For Immediate Release
Firearms Trafficker, Drug Dealer Sentenced to 72 Months in Prison
Milford Washington Sold Silencers, Pressed Fentanyl Pills
ROANOKE, Va. – A Maryland man who sold seven silencers and 800 counterfeit prescription pills to undercover officers with the Bureau of Alcohol, Tobacco, Firearms and Explosives (ATF), was sentenced yesterday to 72 months in federal prison.
Milford Thomas Washington, 57, pleaded guilty in January 2023 to transporting an unregistered silencer in interstate commerce.
“The silencers involved in this case are specifically designed to mask violent, criminal behavior, and pose a direct threat to public safety,” United States Attorney Christopher R. Kavanaugh said today. “I am thankful to ATF and our local and state partners who worked on this matter for keeping these dangerous items off our streets.”
“The illegal possession of handgun diversion devices and distribution of deadly narcotics are significant threats to our community and remain a top priority for ATF. The leverage of our resources and valuable assets were instrumental throughout this investigation. Thanks to the hard work and dedication of the men and women of ATF and our valued law enforcement partners; we were able to remove another violent criminal from our streets,” said Special Agent in Charge Craig Kailimai “We will continue to do our part in combating violent crime through intelligence led strategies.”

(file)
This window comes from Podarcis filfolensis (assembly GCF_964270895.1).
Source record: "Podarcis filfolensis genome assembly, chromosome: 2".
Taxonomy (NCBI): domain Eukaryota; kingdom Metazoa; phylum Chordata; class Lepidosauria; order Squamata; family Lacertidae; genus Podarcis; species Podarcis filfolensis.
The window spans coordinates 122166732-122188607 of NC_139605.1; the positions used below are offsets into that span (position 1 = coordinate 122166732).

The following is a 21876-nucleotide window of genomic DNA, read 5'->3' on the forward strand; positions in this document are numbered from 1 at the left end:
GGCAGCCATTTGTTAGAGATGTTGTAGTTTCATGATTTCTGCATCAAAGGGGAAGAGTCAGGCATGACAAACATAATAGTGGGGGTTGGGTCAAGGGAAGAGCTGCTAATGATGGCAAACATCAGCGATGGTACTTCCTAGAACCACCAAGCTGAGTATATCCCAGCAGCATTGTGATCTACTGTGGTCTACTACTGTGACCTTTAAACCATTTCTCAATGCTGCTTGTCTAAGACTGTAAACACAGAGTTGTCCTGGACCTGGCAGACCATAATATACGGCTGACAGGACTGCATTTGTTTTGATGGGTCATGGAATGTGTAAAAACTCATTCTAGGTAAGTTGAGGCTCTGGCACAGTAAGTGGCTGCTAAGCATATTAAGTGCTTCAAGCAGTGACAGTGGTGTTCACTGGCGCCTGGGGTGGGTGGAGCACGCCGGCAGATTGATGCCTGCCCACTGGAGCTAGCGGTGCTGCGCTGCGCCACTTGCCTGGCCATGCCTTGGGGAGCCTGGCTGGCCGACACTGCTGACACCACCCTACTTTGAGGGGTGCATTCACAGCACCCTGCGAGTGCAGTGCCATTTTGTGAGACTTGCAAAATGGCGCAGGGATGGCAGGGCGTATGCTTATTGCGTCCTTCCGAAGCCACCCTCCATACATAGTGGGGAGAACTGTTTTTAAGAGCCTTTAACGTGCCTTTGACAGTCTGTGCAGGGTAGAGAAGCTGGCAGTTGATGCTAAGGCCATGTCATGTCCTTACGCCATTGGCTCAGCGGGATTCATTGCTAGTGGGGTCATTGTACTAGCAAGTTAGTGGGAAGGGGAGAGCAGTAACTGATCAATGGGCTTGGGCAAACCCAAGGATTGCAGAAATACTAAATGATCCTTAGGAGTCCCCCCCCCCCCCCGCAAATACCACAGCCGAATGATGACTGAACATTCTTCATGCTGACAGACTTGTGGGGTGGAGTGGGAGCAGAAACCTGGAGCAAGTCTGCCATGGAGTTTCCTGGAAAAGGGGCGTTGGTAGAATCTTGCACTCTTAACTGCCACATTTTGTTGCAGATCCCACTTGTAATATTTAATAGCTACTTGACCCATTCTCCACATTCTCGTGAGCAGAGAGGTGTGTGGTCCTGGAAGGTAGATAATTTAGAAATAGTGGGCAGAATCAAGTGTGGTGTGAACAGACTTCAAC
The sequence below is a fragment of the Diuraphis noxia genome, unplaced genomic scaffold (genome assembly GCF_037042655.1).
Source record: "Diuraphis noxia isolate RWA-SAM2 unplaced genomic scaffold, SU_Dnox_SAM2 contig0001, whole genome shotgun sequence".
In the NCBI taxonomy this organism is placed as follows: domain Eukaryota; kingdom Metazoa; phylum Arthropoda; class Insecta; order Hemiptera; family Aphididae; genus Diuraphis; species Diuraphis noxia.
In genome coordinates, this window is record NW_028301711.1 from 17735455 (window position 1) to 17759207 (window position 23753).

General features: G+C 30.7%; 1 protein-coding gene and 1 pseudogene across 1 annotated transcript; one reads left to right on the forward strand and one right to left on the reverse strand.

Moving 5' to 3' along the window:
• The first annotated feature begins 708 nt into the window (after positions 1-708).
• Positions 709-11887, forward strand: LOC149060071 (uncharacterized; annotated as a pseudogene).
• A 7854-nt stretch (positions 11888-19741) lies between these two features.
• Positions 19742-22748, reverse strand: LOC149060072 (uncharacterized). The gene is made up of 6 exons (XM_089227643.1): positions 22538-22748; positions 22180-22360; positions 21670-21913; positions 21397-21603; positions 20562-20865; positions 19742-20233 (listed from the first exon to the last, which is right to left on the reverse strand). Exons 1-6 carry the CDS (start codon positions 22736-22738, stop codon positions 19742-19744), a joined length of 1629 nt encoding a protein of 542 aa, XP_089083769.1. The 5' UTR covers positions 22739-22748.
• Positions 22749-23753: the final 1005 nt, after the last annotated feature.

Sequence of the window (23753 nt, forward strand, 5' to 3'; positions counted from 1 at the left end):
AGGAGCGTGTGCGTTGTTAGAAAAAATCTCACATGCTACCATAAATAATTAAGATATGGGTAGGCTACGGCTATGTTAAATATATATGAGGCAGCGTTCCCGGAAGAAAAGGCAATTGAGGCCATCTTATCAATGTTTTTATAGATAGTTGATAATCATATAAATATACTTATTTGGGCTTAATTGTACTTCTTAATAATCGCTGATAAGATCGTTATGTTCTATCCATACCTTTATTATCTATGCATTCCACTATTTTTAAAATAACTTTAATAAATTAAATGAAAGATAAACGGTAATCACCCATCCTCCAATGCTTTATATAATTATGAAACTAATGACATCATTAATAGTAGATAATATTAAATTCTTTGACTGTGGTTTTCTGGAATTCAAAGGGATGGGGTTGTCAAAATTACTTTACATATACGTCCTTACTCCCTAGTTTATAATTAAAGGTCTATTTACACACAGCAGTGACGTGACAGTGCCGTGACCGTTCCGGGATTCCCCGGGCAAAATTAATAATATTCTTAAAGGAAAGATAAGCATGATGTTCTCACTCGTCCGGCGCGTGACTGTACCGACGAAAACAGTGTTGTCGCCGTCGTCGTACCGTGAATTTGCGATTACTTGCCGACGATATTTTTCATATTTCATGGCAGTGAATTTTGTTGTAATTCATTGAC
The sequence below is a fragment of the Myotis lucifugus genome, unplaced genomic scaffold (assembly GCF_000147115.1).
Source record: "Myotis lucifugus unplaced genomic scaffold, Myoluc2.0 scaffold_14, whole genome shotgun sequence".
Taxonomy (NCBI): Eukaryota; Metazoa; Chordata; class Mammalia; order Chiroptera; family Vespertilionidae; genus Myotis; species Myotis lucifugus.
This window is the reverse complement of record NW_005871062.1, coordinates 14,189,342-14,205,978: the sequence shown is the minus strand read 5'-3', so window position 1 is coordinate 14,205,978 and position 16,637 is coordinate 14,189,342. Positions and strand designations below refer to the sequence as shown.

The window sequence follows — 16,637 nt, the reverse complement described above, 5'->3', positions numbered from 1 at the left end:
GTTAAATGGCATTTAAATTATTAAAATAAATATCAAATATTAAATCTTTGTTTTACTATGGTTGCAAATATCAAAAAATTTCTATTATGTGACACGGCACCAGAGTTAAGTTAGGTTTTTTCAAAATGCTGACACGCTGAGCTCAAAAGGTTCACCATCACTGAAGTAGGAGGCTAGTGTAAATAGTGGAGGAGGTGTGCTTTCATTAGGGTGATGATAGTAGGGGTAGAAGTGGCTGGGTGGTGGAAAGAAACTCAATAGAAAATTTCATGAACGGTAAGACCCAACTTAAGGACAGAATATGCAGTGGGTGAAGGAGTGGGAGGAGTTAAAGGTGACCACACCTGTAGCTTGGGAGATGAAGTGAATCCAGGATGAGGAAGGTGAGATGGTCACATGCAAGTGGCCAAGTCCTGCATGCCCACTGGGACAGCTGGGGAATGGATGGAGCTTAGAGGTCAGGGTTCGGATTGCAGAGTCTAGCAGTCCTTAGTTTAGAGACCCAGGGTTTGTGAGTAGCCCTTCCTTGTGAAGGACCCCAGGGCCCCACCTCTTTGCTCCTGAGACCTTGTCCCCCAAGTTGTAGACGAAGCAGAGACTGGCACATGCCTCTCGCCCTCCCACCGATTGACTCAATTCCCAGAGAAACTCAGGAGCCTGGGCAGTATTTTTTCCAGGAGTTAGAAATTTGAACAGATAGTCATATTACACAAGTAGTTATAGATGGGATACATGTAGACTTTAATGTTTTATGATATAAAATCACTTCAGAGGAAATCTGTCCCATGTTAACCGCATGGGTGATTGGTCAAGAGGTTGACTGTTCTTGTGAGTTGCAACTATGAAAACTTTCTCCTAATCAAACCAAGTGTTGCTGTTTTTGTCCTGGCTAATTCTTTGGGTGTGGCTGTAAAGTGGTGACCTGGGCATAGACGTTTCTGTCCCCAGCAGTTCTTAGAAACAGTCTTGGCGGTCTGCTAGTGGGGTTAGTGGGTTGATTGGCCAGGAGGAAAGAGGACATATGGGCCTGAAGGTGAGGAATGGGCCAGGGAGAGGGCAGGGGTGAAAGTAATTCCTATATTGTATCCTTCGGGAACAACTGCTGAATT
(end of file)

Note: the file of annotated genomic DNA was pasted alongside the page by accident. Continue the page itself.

According to court documents, between July 2021 and February 2022, Washington sold at least seven silencers to undercover ATF agents. At the time of his arrest in April 2022, Washington was prepared to illegally ship an additional 13 silencers.
The National Firearms Act, in part, makes it unlawful to possess and transfer certain firearms, including silencers, without proper registration. Washington, however, was also prohibited from engaging in the sale of silencers because he had previously been convicted of a felony.
In addition to trafficking silencers, in 2022, Washington sold approximately 800 counterfeit Percocet pills to the ATF. An analysis of some of these pills, which are designed to look like authentic prescription drugs, revealed the presence of fentanyl.
The ATF, with the assistance of the Federal Bureau of Investigation and United States Postal Inspection Service, investigated the case. The Montgomery County (Maryland) Police Department also contributed to the investigation.
Assistant U.S. Attorney Coleman Adams prosecuted the case. During the investigation, he received assistance and support from the United States Attorney’s Office for the District of Maryland.
This case is part of Project Safe Neighborhoods (PSN), a program bringing together all levels of law enforcement and the communities they serve to reduce violent crime and gun violence, and to make our neighborhoods safer for everyone. On May 26, 2021, the Department launched a violent crime reduction strategy strengthening PSN based on these core principles: fostering trust and legitimacy in our communities, supporting community-based organizations that help prevent violence from occurring in the first place, setting focused and strategic enforcement priorities, and measuring the results.